With the volume of federal regulations exceeding some 165,000 pages, a reliable practice of review is critical to judge how well or poorly existing regulations actually work and to revise regulations accordingly. Yet despite decades of executive orders aimed at improving retrospective analysis and review, agencies consistently fail to produce useful measures of regulations’ performance.
The Obama Administration’s recent directives (Executive Orders 13563 and 13579) renewed an emphasis on the analysis and review of existing federal rules. In addition, E.O.13563 stipulates that the regulatory system “must measure, and seek to improve, the actual results of regulatory requirements” (emphasis added).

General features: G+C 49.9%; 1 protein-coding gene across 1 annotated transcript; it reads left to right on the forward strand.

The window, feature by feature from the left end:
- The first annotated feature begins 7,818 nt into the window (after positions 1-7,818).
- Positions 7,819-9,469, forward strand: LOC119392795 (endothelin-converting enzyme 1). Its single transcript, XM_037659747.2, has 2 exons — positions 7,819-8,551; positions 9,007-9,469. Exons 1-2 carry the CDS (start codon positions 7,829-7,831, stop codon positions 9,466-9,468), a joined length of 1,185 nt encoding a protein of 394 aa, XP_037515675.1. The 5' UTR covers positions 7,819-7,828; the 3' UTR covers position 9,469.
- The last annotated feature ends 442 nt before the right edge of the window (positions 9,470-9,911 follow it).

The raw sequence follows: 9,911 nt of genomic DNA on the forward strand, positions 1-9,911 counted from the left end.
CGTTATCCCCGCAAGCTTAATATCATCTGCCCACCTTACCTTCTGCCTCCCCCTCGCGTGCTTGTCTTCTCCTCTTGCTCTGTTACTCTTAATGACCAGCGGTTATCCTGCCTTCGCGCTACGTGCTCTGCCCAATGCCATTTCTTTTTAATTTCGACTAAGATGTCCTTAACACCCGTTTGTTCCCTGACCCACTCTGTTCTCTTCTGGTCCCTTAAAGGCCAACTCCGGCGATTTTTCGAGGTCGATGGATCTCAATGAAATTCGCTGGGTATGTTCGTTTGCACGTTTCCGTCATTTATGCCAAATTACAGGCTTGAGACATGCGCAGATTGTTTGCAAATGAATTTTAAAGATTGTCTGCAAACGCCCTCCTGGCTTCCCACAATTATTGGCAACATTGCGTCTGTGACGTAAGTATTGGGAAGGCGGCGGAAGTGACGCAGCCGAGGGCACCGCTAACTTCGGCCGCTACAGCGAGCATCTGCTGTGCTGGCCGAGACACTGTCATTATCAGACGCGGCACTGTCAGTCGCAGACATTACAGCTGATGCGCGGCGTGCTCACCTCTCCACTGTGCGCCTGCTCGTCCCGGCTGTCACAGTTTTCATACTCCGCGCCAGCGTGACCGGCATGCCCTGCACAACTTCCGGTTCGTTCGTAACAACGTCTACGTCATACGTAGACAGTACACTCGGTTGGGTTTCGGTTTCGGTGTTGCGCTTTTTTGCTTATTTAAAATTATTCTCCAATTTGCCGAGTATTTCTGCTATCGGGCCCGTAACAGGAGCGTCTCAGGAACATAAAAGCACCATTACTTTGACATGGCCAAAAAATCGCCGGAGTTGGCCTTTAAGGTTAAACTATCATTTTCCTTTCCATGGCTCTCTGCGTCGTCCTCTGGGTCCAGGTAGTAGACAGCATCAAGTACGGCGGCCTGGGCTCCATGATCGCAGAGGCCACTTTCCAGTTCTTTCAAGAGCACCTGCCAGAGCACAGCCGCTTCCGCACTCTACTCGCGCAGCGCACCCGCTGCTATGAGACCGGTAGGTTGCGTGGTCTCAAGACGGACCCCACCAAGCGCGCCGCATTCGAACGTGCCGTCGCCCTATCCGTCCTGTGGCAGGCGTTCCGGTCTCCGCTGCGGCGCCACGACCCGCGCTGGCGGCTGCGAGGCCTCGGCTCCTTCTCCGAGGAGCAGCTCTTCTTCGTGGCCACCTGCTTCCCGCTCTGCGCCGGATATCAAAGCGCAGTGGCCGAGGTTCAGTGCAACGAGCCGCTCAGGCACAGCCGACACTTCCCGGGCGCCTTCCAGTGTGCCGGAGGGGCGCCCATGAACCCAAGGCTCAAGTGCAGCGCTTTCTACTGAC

This order is a welcome step in the right direction. But has the administration’s new directive spurred progress in agencies’ practice of retrospective review? A year after Executive Order 13563 was issued, a new Mercatus Center study by Randall Lutter, a visiting scholar at Resources for the Future, looks at the impact on four regulatory agencies: the Environmental Protection Agency (EPA), the Food and Drug Administration (FDA), the National Highway Safety Traffic Administration (NHSTA), and the Securities and Exchange Commission (SEC).